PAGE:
# Confusing RLC circuit..

#### mesaman000

Joined Jun 29, 2010
16

So with this I honestly have no idea how to start.. Do I need to find the initial or final expressions to solve for this? Because if I were to find the final then the cap would act as an OC and the inductor would act as a Short circuit just leaving current division between those 2 resistors..

Is this the right way to approach this?

I know the formulas needed for energy of a inductor is E=.5*LI^2 and E=.5*CV^2

Can someone just help me get started with this question? I've dealt iwth RC and LC circuits but not with RLC:-/

#### mesaman000

Joined Jun 29, 2010
16
And thet hing that I'm mainly confused about is that obviously you cant do this in teh frequency domain since youre not given enough info, so you have to assume its in the time domain

But should I analyze this circuit as t-> infinity? or at any instantaneous point? I just don't know what assumptions to make to start off with

I tried finding Req but I get stuck at the part hwere the resistor is in parallell with a resistor+inductor in series..

#### The Electrician

Joined Oct 9, 2007
2,968
The problem says nothing about time, so assume the circuit has reached equilibrium. Find the voltage across the capacitor, calculate the energy stored there, and subtract from the total stored energy; the remainder must be the energy stored in the inductor. From that knowledge, you can calculate the value of L.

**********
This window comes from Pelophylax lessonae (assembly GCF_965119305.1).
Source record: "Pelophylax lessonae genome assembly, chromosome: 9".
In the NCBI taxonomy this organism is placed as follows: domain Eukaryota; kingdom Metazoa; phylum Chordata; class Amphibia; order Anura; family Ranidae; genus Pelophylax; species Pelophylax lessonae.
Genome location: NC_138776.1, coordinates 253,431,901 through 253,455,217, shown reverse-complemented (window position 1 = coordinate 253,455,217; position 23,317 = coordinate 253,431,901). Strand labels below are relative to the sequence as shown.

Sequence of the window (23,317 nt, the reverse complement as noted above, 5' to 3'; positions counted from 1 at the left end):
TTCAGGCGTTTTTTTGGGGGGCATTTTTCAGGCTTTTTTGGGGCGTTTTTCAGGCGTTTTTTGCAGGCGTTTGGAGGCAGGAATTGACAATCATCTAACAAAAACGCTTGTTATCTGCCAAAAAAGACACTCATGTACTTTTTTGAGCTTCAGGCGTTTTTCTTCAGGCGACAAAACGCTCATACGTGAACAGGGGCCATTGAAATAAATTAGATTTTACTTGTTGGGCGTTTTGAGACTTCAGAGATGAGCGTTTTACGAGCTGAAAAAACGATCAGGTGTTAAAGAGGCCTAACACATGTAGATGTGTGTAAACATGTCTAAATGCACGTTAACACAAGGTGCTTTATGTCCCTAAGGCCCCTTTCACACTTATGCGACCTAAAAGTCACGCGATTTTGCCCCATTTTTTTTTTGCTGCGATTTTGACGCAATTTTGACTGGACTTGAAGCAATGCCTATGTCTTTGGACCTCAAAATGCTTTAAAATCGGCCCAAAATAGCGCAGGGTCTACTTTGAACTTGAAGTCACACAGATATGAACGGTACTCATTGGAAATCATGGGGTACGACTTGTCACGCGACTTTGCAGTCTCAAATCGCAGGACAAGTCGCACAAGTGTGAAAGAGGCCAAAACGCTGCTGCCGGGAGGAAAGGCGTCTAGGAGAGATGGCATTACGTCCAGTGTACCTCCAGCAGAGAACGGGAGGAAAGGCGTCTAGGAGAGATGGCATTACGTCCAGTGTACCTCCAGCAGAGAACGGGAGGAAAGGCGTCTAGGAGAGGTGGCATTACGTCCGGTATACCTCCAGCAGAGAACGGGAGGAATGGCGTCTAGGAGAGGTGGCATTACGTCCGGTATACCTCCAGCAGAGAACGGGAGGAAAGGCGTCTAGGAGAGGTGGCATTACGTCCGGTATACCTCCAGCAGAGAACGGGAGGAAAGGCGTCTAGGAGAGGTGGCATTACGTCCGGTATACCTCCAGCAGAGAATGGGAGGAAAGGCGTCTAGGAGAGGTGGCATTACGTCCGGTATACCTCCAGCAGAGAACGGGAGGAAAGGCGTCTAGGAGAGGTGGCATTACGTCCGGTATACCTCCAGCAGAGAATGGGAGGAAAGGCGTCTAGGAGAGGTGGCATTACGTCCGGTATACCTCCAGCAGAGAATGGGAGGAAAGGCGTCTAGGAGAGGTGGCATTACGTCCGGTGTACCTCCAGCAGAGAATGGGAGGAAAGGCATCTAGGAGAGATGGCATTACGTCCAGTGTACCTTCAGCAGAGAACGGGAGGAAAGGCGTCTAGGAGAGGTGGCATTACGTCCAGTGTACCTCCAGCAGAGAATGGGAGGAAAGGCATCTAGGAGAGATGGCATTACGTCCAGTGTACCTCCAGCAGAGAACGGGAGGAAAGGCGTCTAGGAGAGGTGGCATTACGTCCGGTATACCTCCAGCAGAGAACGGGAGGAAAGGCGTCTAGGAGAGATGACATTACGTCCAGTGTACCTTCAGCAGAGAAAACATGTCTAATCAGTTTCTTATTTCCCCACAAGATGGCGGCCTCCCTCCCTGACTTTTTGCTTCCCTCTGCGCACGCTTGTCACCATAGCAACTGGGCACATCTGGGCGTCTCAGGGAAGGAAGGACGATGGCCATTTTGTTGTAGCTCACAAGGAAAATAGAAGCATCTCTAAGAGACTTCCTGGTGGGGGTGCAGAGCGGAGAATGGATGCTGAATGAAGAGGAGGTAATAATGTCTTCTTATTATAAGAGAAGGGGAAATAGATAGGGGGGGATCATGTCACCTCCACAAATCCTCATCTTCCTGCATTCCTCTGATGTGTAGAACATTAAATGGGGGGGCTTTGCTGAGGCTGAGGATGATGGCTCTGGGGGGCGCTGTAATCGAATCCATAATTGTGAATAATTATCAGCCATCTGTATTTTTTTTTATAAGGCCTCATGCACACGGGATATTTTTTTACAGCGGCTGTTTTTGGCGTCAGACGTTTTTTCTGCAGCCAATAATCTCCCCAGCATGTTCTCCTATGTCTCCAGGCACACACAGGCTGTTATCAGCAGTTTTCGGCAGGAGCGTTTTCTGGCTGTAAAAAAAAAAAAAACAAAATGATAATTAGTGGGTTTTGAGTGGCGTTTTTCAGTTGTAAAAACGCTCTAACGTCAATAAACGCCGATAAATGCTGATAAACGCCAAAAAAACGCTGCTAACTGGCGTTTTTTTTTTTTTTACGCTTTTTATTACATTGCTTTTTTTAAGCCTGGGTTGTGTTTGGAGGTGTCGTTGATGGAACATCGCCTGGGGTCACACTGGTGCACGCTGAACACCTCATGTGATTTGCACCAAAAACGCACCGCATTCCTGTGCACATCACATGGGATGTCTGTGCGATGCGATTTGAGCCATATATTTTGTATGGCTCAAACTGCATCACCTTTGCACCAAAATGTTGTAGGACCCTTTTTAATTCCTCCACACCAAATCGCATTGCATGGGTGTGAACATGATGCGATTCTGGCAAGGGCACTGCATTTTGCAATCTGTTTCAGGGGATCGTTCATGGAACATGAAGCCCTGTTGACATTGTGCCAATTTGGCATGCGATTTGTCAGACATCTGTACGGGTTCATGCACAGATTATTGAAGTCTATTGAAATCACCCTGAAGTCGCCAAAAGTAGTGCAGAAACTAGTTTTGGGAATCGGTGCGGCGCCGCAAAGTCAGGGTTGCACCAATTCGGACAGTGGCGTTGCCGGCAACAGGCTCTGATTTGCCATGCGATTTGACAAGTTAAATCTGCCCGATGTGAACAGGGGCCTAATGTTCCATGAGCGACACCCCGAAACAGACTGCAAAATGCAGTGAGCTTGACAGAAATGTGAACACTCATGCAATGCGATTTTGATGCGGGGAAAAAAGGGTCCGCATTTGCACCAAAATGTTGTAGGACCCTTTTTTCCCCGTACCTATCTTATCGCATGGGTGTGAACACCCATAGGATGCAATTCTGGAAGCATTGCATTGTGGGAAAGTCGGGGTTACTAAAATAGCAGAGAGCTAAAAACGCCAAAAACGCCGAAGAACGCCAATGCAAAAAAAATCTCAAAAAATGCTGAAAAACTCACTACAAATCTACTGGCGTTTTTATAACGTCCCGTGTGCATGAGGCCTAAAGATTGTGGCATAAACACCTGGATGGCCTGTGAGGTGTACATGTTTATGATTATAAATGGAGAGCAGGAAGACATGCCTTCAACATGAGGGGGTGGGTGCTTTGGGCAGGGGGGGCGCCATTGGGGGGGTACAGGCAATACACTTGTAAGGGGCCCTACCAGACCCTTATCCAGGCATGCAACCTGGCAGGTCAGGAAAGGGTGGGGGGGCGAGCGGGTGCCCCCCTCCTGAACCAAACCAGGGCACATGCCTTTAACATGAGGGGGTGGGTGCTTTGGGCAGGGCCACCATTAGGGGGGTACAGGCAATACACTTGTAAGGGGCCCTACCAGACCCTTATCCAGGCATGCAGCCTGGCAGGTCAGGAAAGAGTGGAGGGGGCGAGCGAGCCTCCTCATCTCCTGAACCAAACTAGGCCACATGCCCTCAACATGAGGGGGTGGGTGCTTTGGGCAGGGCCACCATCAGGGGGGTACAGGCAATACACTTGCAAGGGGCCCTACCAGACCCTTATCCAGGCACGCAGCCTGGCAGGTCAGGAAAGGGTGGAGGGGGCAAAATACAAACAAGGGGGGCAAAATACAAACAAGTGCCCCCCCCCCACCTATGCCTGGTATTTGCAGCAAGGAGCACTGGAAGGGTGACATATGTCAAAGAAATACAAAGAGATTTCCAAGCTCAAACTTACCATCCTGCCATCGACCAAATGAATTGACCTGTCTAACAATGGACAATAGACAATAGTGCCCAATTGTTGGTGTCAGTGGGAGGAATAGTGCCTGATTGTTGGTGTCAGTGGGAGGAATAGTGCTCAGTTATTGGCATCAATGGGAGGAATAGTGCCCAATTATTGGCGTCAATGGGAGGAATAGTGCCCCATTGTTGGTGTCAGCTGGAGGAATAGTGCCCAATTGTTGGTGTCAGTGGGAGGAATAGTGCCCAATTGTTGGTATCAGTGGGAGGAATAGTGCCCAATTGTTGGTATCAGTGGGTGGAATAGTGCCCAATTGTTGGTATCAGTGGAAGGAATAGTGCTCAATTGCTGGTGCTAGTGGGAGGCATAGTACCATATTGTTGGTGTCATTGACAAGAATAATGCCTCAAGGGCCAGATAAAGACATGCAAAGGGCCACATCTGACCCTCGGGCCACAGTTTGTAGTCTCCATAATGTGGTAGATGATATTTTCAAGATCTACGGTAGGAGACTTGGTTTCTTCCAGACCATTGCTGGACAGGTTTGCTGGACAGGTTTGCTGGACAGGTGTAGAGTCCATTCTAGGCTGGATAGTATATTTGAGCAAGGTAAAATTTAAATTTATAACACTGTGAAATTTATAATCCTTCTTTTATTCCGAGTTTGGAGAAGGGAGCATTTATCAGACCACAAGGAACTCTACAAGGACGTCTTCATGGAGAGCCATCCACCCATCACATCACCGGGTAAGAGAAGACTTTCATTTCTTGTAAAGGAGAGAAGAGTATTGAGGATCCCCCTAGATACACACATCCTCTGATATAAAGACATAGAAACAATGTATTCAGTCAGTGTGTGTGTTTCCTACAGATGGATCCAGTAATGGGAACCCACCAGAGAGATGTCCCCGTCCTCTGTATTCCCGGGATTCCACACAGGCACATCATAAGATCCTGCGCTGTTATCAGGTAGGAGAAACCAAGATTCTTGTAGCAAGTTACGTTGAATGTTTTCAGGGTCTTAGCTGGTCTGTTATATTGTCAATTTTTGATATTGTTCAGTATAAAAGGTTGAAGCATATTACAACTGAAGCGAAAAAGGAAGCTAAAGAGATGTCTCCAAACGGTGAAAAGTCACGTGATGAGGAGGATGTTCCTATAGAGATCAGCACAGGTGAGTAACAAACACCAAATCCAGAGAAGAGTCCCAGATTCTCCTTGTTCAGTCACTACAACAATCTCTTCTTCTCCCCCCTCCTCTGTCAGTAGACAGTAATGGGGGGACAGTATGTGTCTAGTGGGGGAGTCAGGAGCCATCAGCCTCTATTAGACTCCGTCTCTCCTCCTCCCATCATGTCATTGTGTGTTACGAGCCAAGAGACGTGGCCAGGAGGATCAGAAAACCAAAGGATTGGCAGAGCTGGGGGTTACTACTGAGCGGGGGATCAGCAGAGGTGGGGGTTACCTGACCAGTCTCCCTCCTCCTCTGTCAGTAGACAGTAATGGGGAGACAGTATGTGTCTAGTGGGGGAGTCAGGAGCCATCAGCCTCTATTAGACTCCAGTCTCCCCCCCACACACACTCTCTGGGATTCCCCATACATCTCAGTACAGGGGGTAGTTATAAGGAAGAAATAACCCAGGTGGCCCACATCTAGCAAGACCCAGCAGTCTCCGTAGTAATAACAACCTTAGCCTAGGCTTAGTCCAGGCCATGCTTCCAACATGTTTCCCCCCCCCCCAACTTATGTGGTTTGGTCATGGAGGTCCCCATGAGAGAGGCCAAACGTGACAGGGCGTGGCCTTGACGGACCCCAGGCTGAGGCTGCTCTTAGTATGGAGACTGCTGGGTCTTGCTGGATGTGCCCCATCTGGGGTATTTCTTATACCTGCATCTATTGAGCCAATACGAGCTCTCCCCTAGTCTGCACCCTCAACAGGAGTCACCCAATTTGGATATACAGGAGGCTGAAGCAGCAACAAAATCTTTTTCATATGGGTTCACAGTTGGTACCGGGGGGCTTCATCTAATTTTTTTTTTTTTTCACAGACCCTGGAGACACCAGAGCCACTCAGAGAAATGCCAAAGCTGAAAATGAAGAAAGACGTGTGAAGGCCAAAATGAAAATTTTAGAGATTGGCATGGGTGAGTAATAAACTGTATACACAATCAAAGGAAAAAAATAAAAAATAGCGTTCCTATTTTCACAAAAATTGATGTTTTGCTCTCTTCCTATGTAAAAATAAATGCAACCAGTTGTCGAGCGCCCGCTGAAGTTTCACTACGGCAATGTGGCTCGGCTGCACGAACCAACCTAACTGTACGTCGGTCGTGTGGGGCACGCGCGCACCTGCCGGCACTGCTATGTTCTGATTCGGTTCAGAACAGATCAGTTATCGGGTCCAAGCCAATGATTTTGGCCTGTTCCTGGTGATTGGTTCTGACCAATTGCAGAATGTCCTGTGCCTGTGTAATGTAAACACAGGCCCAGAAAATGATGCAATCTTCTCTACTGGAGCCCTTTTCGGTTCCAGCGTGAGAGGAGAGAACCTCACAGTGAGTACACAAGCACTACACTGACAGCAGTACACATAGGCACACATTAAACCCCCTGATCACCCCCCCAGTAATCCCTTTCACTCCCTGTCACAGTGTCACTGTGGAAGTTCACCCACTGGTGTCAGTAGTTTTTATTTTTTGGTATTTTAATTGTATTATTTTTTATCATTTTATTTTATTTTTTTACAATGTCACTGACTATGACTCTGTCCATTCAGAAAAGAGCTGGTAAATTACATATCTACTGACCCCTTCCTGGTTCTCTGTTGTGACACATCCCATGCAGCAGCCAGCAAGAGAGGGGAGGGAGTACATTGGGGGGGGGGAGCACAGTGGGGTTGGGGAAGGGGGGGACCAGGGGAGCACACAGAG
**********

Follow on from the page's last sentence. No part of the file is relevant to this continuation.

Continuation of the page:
#### mesaman000

Joined Jun 29, 2010
16
oh so is 226 mH right?

my initial thoughts were that all the energy, at steadystate/equilibrium would be stored into both the capacitor and inductor combined.. So thats why I was able to use the steady state expressiosn and treat the cap as an OC and inductor as a SC and then find the voltage across the cap to be 75 V... Does that sound right?

#### The Electrician

Joined Oct 9, 2007
2,968
The voltage across the cap is 75 volts, but I get a different result for the inductor.

If you show the details of your calculation, I could help find your mistake (assuming I didn't make one!).

#### mesaman000

Joined Jun 29, 2010
16
ok so 120mj= .5*cv^2 + .5 Li^2

120mj= .5*(20u)(75)^2 + .5Li^2
63.75=.5Li^2

since theres .75 A going down (using current division) through the right branch, then its

.5*(.75)^2 * L= 63.75

L=226 mH

#### The Electrician

Joined Oct 9, 2007
2,968
ok so 120mj= .5*cv^2 + .5 Li^2

120mj= .5*(20u)(75)^2 + .5Li^2
63.75=.5Li^2

since theres .75 A going down (using current division) through the right branch, then its

.5*(.75)^2 * L= 63.75

L=226 mH
If you have 75 volts across the capacitor, then you also have 75 volts across the series combination of L and 60Ω, for a current of 1.25 amps in the inductor.

Or, using current division, 2 amps * 100/(100+60) = 1.25 amps.